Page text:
Sudden Cardiac Arrest

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Sudden cardiac arrest, also called sudden cardiac death, describes the sudden occurrence of fatal cardiac arrhythmias. Typically in people without any known heart condition. ⁠⠀

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Sudden cardiac arrest is known to occur more frequently in athletes, especially amateur athletes. It is even known in children during sport. ⁠⠀

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Preceding the sudden cardiac arrest is VENTRICULAR FIBRILLATION. From one second to the other, the heart starts to beat more than 320 times per minute, too fast to pump blood through the body, the blood pressure drops to “0”. The result is cardiac arrest: no blood and no oxygen are pumped through the body.⁠⠀

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The person feels a sudden voidness for about four seconds. After 8 seconds the person collapses and falls unconscious. Within one or two minutes they stop breathing. ⁠⠀

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If no one starts life-saving CPR at that very moment, the person has no chance to survive. ⁠⠀

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In Switzerland alone, about 10.000 sudden cardiac arrests occur every year. Less than 10% survive. ⁠⠀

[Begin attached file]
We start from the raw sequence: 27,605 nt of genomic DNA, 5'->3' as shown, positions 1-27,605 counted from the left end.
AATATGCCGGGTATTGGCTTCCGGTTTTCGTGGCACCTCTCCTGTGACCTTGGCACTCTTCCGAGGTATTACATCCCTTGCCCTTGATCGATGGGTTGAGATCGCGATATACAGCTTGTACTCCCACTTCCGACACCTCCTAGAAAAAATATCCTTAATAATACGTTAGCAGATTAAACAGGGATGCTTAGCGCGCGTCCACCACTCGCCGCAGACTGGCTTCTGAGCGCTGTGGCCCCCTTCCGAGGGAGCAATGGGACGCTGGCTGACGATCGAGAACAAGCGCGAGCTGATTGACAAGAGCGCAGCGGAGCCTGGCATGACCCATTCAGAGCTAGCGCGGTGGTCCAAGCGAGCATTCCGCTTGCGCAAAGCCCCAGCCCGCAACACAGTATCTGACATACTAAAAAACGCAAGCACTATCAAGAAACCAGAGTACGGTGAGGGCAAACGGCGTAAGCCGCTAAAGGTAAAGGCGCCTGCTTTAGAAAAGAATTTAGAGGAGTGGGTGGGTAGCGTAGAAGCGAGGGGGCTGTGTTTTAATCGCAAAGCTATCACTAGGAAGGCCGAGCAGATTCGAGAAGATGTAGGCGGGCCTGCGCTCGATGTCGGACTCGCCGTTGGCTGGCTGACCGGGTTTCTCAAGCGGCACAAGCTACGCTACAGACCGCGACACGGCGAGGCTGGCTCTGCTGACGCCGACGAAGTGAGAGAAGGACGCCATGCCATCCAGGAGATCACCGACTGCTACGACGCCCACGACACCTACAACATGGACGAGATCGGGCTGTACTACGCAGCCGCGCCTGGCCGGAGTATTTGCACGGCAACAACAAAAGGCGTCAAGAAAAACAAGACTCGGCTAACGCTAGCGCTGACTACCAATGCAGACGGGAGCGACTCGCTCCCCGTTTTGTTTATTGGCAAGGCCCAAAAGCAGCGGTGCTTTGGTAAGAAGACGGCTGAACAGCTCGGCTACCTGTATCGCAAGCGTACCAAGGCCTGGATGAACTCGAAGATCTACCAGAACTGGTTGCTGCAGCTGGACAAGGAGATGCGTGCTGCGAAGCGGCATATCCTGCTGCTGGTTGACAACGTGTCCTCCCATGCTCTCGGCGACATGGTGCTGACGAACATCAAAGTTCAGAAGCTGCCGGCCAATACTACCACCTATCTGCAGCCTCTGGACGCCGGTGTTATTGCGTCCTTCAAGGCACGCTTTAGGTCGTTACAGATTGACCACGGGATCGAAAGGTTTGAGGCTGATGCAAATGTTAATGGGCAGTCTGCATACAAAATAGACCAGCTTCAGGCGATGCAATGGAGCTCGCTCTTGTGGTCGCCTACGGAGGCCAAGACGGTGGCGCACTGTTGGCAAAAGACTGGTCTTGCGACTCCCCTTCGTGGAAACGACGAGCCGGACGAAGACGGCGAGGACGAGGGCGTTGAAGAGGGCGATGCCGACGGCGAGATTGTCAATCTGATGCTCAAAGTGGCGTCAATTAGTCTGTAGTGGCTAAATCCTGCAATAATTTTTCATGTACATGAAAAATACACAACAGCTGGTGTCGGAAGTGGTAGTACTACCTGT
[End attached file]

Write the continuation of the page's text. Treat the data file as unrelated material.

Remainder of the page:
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The good news:⁠⠀

More than 60% of sudden cardiac arrests are witnessed and recognised by bystanders, who then alert the rescue services.⁠⠀

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The bad news:⁠⠀

Less than half of those bystanders start life-saving CPR after the emergency phone call. They are too scared to make mistakes.⁠⠀

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Without YOUR help, a person in cardiac arrest has no chance to survive.⁠⠀

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And I believe:⁠⠀

EVERYONE should know how to recognise a cardiac arrest and start immediate life-saving measures. ⁠⠀

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DO YOU KNOW HOW TO REACT IN SUCH A SITUATION?⁠⠀

Posted on November 03, 2019 by Luitgard Holzleg

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